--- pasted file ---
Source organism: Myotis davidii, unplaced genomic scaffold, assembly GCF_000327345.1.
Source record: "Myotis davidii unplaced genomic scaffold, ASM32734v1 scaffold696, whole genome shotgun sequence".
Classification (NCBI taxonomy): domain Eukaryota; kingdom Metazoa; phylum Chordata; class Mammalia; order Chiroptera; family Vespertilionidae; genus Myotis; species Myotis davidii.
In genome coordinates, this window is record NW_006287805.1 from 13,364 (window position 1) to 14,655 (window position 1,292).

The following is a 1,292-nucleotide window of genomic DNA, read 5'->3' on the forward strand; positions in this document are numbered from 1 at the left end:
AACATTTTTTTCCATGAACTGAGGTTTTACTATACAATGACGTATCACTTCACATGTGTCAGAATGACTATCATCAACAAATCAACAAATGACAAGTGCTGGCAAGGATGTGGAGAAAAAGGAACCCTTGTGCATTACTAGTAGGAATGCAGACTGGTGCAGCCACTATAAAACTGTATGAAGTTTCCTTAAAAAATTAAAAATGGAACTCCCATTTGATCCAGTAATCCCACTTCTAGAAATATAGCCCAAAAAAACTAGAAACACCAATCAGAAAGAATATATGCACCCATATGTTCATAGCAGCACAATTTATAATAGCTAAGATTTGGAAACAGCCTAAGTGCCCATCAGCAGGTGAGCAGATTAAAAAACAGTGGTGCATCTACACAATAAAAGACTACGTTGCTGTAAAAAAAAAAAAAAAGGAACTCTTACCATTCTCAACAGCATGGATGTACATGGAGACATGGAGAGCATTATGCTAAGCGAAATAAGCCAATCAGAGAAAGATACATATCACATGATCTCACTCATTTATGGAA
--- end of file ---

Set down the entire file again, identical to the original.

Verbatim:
Source organism: Myotis davidii, unplaced genomic scaffold, assembly GCF_000327345.1.
Source record: "Myotis davidii unplaced genomic scaffold, ASM32734v1 scaffold696, whole genome shotgun sequence".
Classification (NCBI taxonomy): domain Eukaryota; kingdom Metazoa; phylum Chordata; class Mammalia; order Chiroptera; family Vespertilionidae; genus Myotis; species Myotis davidii.
In genome coordinates, this window is record NW_006287805.1 from 13,364 (window position 1) to 14,655 (window position 1,292).

The following is a 1,292-nucleotide window of genomic DNA, read 5'->3' on the forward strand; positions in this document are numbered from 1 at the left end:
AACATTTTTTTCCATGAACTGAGGTTTTACTATACAATGACGTATCACTTCACATGTGTCAGAATGACTATCATCAACAAATCAACAAATGACAAGTGCTGGCAAGGATGTGGAGAAAAAGGAACCCTTGTGCATTACTAGTAGGAATGCAGACTGGTGCAGCCACTATAAAACTGTATGAAGTTTCCTTAAAAAATTAAAAATGGAACTCCCATTTGATCCAGTAATCCCACTTCTAGAAATATAGCCCAAAAAAACTAGAAACACCAATCAGAAAGAATATATGCACCCATATGTTCATAGCAGCACAATTTATAATAGCTAAGATTTGGAAACAGCCTAAGTGCCCATCAGCAGGTGAGCAGATTAAAAAACAGTGGTGCATCTACACAATAAAAGACTACGTTGCTGTAAAAAAAAAAAAAAAGGAACTCTTACCATTCTCAACAGCATGGATGTACATGGAGACATGGAGAGCATTATGCTAAGCGAAATAAGCCAATCAGAGAAAGATACATATCACATGATCTCACTCATTTATGGAA